- Easier wireless transfer: Supports Bluetooth for image sharing without cables.
- Faster buffer clearing: Has an SD card interface that supports the UHS-I standard.
- More modern: Reflects 6 years and 9 months of technical progress since the V-LUX 2 launch.
Advantages of the Leica V-LUX 2:
- Maximized detail: Lacks an anti-alias filter to exploit the sensor's full resolution potential.
- More framing info: Has an electronic viewfinder that displays shooting data.
- Faster burst: Shoots at higher frequency (11 vs 5 flaps/sec) to capture the decisive moment.
- Ready to shoot: Comes with an integrated lens, while the 200D requires a separate lens.
- More compact: Is smaller (124x80mm vs 122x93mm) and will fit more readily into a bag.
- Sharper images: Has stabilization technology built-in to reduce the impact of hand-shake.
- More prestigious: Has the Leica luxury appeal, which ensures a high resale value.
- More heavily discounted: Has been around for much longer (launched in September 2010).
If the count of individual advantages (bullet points above) is taken as a guide, the 200D is the clear winner of the match-up (20 : 8 points). However, the relative importance of the various individual camera aspects will vary according to personal preferences and needs, so that you might like to apply corresponding weights to the particular features before making a decision on a new camera. A professional wedding photographer will view the differences between cameras in a way that diverges from the perspective of a travel photog, and a person interested in cityscapes has distinct needs from a macro shooter. Hence, the decision which camera is best and worth buying is often a very personal one.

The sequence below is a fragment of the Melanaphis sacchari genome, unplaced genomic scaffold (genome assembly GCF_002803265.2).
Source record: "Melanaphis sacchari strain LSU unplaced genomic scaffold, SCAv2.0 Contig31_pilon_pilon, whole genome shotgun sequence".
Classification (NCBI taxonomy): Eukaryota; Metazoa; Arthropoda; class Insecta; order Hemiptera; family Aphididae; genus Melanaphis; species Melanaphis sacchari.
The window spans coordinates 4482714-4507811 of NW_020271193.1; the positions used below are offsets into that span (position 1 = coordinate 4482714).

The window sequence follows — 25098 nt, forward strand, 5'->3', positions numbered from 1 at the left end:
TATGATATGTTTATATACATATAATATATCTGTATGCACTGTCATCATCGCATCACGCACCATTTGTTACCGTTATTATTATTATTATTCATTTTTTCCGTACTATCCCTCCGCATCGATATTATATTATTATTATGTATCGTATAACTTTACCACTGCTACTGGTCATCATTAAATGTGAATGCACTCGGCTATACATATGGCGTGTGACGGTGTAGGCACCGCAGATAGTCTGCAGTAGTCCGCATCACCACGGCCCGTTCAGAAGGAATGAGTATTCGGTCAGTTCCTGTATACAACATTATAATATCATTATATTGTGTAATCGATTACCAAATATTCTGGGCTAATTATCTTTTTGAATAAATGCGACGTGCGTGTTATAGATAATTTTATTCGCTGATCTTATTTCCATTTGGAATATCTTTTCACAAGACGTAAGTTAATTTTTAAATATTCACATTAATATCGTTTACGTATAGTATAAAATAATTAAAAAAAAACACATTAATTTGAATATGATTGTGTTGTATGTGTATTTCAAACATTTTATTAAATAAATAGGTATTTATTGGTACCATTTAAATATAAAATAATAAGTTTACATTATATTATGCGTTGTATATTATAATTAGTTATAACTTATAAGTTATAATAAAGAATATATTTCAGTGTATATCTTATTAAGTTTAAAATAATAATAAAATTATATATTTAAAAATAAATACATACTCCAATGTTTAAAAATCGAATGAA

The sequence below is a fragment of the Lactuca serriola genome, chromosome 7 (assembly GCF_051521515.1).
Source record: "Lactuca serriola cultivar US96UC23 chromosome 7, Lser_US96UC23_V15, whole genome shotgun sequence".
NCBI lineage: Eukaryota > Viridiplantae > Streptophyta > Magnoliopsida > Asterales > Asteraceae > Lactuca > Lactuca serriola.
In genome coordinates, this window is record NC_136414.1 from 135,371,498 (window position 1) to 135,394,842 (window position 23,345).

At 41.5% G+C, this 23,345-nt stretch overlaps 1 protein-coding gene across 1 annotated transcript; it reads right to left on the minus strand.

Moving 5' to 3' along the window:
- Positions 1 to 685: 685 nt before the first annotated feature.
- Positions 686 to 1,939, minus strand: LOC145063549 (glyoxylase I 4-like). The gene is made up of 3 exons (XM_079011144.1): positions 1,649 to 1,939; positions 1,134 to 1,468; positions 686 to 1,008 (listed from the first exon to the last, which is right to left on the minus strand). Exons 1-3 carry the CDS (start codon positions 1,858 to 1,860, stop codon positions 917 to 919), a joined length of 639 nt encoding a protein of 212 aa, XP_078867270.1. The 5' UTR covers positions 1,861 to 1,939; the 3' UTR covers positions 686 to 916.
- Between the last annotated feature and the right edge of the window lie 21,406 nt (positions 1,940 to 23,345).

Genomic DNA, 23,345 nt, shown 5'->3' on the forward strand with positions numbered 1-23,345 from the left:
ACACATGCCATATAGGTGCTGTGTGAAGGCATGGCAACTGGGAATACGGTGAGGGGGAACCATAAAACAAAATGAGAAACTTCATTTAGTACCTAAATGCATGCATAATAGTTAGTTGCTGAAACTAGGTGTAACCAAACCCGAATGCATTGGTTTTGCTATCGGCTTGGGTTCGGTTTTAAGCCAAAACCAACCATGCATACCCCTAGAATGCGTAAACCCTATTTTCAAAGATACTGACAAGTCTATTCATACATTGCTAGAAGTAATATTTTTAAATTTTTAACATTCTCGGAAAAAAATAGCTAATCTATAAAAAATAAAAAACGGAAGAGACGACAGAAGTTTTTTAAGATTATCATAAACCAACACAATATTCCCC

How about other alternatives? Do the specifications of the Canon 200D and the Leica V-LUX 2 place the cameras among the top in their class? Find out in the latest Best DSLR Camera and Best Superzoom Camera listings whether the two cameras rank among the cream of the crop.
In any case, while the comparison of the spec-sheets of cameras can offer a general idea of their imaging potential, it says little about, for example, the shooting experience and imaging performance of the 200D and the V-LUX 2 in practical situations. User reviews, such as those found at amazon, can sometimes inform about these issues, but such feedback is often incomplete, inconsistent, and biased.
This is why expert reviews are important. The table below provides a synthesis of the camera assessments of some of the best known photo-gear review sites (cameralabs, dpreview, ephotozine, imaging-resource, and photographyblog). As can be seen, the professional reviewers agree in many cases on the quality of different cameras, but sometimes their assessments diverge, reinforcing the earlier point that a camera decision is often a very personal choice.
The above review scores should be interpreted with care, though. The ratings are only valid when referring to cameras in the same category and of the same age. A score, therefore, has to be seen in close connection to the price and market introduction time of the camera, and comparisons of ratings among very different cameras or across long time periods have little meaning. It should also be noted that some of the review sites have over time altered the way they render their verdicts.